There is a lot of Fibromyalgia information on the web. In the same day – same hour really – you can read seven “expert” and yet conflicting articles. One blog (maybe mine) will tell you to try yoga, while the next will tell you to avoid all types of exercise. One expert will tell you the condition is rheumatological, and the next will tell you it is neurological. One article will tell you your symptoms will never go away completely, the next will say you can heal completely if you do this, and don’t do that. And some articles simply take all the conflicting information out there and regurgitate it in a way you know the author researched Fibromyalgia the same day they wrote the article.
Who do you believe?
Where do you go for your expert advice?
Fibromyalgia has slowly become current. And by that I mean with FDA approval of drugs to treat FM, and with the marketing that comes along with it – to us via media, and to health practitioners via free samples and kick backs – Fibromyalgia is visible. So of course every health expert and health blog must have something to say on it or they are not being current. This benefits us in a lot of ways, but it also creates a problem of authority.
Who do you trust?
Who do you believe?
I recently received an email asking me about a current book on Fibromyalgia. Is it authentic? Is it worth the read? Is the author simply looking to cash in on the newest hot topic?
Having not read the book myself I could easily have said “sorry I have not read it” and moved on, but by creating this blog I have positioned myself as a type of authority on Fibromyalgia (and I believe patient experts are the best experts), so I shared with her my general opinion on all Fibromyalgia related information out there:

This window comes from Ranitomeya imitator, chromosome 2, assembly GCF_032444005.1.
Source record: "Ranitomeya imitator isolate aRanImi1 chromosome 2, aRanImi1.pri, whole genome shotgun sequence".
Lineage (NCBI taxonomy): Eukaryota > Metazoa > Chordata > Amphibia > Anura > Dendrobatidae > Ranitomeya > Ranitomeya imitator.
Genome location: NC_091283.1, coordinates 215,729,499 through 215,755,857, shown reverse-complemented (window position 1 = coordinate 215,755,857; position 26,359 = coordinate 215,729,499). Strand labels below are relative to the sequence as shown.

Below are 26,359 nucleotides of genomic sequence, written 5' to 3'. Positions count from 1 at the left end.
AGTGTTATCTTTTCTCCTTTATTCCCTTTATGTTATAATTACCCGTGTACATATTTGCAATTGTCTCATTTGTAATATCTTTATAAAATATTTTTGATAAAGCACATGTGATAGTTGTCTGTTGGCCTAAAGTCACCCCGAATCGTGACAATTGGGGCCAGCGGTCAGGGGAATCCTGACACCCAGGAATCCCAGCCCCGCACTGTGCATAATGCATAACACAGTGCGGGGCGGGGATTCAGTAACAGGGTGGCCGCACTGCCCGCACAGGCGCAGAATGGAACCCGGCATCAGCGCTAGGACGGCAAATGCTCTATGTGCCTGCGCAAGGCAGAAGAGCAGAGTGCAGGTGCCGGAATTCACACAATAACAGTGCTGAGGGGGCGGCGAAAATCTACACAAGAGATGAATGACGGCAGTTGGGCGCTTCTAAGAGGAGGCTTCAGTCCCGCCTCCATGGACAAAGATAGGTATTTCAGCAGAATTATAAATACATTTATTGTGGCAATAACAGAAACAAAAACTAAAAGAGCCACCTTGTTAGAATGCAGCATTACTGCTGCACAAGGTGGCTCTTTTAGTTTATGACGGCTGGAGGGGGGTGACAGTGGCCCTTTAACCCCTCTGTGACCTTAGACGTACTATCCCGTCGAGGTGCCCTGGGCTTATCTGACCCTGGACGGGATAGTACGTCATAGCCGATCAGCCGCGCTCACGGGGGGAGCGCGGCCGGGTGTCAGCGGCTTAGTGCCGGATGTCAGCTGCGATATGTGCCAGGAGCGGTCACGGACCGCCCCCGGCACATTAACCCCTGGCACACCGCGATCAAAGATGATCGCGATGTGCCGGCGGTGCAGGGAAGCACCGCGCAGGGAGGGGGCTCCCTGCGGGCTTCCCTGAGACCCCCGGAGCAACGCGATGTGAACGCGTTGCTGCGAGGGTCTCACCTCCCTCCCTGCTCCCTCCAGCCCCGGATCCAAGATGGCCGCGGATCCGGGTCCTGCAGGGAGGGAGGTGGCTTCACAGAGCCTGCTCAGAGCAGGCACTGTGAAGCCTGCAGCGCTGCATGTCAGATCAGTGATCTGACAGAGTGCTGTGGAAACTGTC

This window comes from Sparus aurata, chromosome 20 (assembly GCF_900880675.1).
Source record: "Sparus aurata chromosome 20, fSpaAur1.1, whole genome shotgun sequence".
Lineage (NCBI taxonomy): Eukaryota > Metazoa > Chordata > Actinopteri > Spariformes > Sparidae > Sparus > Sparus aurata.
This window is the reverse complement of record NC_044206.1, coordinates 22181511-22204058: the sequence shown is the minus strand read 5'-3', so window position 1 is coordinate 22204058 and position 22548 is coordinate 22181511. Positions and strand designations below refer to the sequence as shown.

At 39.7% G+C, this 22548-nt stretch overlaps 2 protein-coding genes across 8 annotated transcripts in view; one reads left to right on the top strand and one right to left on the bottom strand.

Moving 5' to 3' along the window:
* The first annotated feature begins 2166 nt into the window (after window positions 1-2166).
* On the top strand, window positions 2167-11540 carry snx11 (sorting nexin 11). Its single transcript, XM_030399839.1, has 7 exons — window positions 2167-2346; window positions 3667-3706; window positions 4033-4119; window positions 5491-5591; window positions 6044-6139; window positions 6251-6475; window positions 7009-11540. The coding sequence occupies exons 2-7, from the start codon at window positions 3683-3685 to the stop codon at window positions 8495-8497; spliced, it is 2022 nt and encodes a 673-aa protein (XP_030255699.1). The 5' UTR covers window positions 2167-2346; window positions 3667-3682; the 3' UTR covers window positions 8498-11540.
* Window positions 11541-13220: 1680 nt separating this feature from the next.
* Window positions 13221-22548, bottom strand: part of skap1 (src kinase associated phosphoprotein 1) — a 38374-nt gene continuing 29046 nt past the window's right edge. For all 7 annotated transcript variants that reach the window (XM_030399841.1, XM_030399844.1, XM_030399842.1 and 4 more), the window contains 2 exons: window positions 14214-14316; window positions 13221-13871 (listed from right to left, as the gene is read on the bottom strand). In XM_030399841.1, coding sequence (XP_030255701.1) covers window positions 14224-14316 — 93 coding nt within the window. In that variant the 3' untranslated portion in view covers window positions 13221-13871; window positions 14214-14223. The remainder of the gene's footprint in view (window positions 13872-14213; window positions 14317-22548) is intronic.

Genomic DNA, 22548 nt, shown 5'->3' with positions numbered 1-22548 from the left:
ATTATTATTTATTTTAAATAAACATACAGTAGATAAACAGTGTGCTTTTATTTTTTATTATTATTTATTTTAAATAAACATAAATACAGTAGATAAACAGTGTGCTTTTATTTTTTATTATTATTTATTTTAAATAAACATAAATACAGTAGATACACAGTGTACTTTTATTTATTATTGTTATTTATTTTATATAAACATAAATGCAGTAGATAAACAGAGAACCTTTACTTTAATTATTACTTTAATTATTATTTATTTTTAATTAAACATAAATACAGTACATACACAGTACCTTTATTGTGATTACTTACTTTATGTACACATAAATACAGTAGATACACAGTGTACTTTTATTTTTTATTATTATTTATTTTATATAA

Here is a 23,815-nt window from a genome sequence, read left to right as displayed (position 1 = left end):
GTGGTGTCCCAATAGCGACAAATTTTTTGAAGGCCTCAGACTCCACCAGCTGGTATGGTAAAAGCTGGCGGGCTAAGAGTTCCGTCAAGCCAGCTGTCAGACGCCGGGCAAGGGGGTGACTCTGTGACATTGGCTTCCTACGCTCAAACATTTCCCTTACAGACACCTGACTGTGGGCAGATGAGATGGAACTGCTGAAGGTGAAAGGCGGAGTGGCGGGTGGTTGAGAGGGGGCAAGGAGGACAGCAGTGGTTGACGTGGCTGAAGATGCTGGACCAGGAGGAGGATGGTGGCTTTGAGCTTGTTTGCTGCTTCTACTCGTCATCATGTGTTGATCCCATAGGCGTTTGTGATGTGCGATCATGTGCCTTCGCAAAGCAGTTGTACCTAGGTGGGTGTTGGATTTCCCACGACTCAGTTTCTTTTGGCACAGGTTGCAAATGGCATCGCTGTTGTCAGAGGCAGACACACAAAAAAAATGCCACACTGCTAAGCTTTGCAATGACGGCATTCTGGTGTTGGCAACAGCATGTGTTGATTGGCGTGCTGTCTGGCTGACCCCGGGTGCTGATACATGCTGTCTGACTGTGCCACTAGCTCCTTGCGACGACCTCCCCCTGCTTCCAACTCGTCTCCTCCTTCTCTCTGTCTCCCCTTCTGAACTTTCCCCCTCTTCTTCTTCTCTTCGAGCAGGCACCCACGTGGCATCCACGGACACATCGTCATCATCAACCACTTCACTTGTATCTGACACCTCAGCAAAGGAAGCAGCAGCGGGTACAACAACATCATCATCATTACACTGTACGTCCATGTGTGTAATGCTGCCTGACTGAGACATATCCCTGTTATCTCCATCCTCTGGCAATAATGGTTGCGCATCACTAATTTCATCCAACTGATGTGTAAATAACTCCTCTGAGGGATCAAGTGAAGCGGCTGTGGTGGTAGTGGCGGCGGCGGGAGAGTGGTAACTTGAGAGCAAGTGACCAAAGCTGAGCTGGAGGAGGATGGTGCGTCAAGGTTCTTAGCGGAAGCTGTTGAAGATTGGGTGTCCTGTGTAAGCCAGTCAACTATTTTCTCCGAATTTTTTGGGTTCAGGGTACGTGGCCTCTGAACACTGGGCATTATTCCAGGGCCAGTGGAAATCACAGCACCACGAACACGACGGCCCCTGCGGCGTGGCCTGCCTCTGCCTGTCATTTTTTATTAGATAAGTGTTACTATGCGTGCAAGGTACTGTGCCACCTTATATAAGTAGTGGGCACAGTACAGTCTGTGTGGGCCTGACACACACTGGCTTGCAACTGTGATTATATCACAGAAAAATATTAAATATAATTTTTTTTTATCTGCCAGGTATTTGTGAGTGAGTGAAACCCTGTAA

Knowledge is power. If you are interested enough from researching the book, I say get it and read it. It may turn out that you disagree with the authors findings/opinions on FM, but it can often be just as helpful to read literature we disagree with, as it is to read a tried and true information source.
But be a savvy reader. Blind faith, blind trust in “authority” is just scary. Especially in this age of the web when anyone can write and publish an article, and call themselves an expert. A healthy amount of skepticism is good. Trust yourself first, and then take away from your research the things that serve you best. I have had several people tell me that yoga sucks! I disagree, but I leave it at that. It is not up to me to convince them otherwise. Because truly, the only thing I am an authority on is my daily battle with Fibromyalgia. Keep this in mind when reading all the “expert” advice out there; you are your own best authority.
And the sign said everybody welcome, come in, kneel down and pray
But when they passed around the plate at the end of it all,
I didn’t have a penny to pay, so I got me a pen and a paper and I made up my own little sign
I said thank you Lord for thinking about me, I’m alive and doing fine ~ Five Man Electrical Band